More than 130 Afghans were killed or wounded in poll-related violence on Saturday, officials said, as the legislative election turned chaotic with hundreds of polling centres failing to open and voters queueing for hours.
Most of the casualties were in Kabul, where at least four people were killed and 78 wounded in multiple explosions, acting health ministry spokesman Mohibullah Zeer told AFP, after the Taliban warned voters to boycott the ballot "to protect their lives".
Election organisers, who have been skewered over their shambolic preparations for the long-delayed ballot, said they would extend voting until Sunday for 360 polling centres after hiccups with voter registration lists and biometric verification devices caused lengthy delays.
Violence also disrupted voting. In the northern city of Kunduz, three people died and 39 were wounded, hospital director Marzia Yaftali told AFP, after more than 20 rockets rained down on the provincial capital.
An Independent Election Commission (IEC) employee was killed and seven others were missing after the Taliban attacked a polling centre several kilometres from Kunduz city, destroying ballot boxes, provincial IEC director Mohammad Rasoul Omar said.
Eight explosions were recorded in the eastern province of Nangarhar, with two people killed and five wounded, the provincial governor's spokesman said.
Despite the threat of violence, large numbers of voters showed up at polling centres in major cities where they waited hours for them to open. Turnout in rural districts was not clear.
Most polling sites opened late after teachers employed to handle the voting process failed to show up on time, said the IEC, which promised to extend voting by four hours.
University student Mohammad Alem said he felt "frustrated" after spending more than three hours trying to vote in the northern city of Mazar-i-Sharif, only to discover his name was not on the registration list.
"There also were some problems with the biometric devices because they were already running out of charge," he said.
After waiting four hours at a polling centre, Tabish Forugh tweeted he had not seen "even remotely similar... chaos" at previous elections.
- Rockets and bombs -
Almost nine million people registered to vote in the parliamentary election, which is more than three years late. But attacks across the country on Saturday are likely to deter many from turning up at the nearly 5,000 polling centres.
Hundreds of people were killed or wounded in the months leading up to the poll. The killing of a powerful police chief in the southern province of Kandahar on Thursday further eroded confidence in the ability of security forces to protect voters.
Voting in Kandahar has been delayed by a week following the attack.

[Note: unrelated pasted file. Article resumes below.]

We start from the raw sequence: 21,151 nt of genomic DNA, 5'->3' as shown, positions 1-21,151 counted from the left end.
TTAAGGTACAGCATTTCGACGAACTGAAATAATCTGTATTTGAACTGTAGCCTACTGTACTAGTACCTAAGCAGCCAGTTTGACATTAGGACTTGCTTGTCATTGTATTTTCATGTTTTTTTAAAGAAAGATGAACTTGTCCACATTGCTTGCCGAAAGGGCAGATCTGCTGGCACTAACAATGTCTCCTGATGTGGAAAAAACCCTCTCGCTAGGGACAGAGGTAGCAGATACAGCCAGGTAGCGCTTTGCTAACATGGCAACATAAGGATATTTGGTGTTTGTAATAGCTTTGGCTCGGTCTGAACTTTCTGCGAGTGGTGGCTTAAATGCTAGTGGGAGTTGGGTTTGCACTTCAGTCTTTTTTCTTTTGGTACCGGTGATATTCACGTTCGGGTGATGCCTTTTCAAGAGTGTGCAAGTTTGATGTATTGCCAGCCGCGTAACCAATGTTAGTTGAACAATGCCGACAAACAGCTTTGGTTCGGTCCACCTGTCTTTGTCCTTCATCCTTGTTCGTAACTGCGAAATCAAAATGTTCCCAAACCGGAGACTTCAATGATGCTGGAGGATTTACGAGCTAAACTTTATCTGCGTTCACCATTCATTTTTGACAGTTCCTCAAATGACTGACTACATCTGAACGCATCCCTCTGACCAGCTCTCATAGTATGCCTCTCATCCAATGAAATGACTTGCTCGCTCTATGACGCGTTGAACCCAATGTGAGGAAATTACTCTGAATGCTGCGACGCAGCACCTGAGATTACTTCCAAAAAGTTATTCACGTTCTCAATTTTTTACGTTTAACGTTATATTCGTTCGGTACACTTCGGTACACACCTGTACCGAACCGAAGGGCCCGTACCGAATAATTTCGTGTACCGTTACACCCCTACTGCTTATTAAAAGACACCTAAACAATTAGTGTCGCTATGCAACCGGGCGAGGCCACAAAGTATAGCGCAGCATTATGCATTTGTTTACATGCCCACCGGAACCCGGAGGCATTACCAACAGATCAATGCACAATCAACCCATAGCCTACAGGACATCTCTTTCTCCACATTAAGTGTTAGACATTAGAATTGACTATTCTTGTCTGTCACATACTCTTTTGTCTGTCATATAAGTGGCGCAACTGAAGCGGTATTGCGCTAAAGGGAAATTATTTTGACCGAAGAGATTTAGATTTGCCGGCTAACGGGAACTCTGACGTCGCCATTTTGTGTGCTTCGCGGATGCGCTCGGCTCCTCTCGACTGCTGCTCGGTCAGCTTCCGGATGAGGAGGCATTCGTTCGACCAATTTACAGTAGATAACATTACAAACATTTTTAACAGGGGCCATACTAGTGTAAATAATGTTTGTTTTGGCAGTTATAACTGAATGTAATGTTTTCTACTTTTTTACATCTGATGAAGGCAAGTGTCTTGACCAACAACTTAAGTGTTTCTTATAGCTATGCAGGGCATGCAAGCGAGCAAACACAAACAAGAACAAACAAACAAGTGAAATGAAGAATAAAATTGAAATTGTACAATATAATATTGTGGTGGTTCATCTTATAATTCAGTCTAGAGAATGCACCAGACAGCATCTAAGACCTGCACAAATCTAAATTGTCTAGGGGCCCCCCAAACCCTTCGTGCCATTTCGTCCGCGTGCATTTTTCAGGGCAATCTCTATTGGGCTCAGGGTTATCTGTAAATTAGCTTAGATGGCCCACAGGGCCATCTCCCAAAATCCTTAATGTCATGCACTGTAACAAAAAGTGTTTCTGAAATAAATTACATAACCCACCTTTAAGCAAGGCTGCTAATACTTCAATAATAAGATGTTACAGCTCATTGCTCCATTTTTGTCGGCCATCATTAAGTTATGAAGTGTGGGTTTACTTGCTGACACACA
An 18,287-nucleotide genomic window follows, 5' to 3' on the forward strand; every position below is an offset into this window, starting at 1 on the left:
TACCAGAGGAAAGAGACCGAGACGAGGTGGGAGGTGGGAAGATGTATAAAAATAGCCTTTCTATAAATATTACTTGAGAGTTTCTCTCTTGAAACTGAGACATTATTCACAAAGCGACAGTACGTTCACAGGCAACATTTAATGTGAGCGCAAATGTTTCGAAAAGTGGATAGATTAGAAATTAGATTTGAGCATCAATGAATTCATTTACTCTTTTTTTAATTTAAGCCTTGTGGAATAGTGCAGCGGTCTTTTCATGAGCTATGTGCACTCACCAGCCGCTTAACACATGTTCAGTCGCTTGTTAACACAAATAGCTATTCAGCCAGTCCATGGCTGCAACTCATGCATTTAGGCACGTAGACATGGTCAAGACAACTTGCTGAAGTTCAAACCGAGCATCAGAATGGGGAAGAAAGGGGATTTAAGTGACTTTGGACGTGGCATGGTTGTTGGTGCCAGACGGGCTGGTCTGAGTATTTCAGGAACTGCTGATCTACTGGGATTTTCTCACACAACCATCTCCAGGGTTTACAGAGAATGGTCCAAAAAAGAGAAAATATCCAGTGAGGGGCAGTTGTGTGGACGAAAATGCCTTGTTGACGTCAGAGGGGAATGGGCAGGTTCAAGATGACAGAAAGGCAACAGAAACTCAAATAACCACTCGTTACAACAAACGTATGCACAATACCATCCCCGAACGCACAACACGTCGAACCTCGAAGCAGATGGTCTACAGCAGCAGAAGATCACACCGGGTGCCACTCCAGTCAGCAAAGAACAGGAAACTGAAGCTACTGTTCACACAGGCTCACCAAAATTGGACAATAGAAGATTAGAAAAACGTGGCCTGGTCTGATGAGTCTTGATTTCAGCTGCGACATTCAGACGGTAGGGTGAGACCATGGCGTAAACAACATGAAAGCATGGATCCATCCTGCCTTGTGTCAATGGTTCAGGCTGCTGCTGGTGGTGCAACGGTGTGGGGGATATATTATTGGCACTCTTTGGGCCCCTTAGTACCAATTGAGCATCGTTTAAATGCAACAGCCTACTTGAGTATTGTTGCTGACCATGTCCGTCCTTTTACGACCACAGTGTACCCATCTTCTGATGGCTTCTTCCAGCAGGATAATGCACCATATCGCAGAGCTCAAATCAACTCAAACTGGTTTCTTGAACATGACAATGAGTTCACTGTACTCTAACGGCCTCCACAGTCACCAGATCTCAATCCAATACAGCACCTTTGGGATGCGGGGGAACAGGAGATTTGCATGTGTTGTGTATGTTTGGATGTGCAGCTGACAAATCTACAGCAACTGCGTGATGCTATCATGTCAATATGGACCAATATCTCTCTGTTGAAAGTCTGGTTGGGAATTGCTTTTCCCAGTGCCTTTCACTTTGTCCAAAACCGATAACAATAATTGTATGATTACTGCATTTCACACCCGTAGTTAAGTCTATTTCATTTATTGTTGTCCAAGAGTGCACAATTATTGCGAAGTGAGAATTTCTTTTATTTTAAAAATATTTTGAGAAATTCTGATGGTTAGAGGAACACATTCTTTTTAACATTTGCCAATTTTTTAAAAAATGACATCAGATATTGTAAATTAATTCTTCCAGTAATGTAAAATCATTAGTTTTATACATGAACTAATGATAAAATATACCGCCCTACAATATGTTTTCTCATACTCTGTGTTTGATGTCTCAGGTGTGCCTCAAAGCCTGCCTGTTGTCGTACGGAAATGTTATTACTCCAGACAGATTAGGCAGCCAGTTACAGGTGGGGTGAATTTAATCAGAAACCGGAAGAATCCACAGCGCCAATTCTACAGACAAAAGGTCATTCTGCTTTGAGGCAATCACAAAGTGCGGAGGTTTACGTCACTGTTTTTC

The Taliban claimed it carried out 318 attacks on voting locations, checkpoints and military sites throughout Saturday.
Despite the risks, President Ashraf Ghani urged "every Aghan, young and old, women and men" to exercise their right to vote, after casting his ballot in Kabul.
Photos posted on social media showed scores of men and women clutching their identification documents lining up outside voting centres amid a heavy security presence.
A woman dressed in a burqa leaving a polling centre in Mazar-i-Sharif told AFP she had been worried about "security incidents", but decided to vote anyway.
"We have to defy the violence," Hafiza, 57, said. "In previous years we were not happy with the elections, our votes were sold out."
- Taliban threats -
The Taliban issued several warnings in the days leading up to the poll, calling on candidates to withdraw from the race and for voters to stay home.
At least 10 candidates out of more than 2,500 contesting the lower-house election have been killed.
Most of those standing are political novices, and include doctors, mullahs and journalists. Those with the deepest pockets are expected to win.
The United Nations Assistance Mission in Afghanistan, which has spearheaded international efforts to keep Afghan organisers on track, on Friday called on voters to "exercise their constitutional right to vote".
The poll is seen as a crucial test for next year's presidential election and an important milestone ahead of a UN meeting in Geneva in November where Afghanistan is under pressure to show progress on "democratic processes".
Preliminary results will be released on November 10 but there are concerns they could be thrown into turmoil if the biometric verification devices are broken, lost or destroyed.
Votes cast without the controversial machines will not be counted, the IEC has said.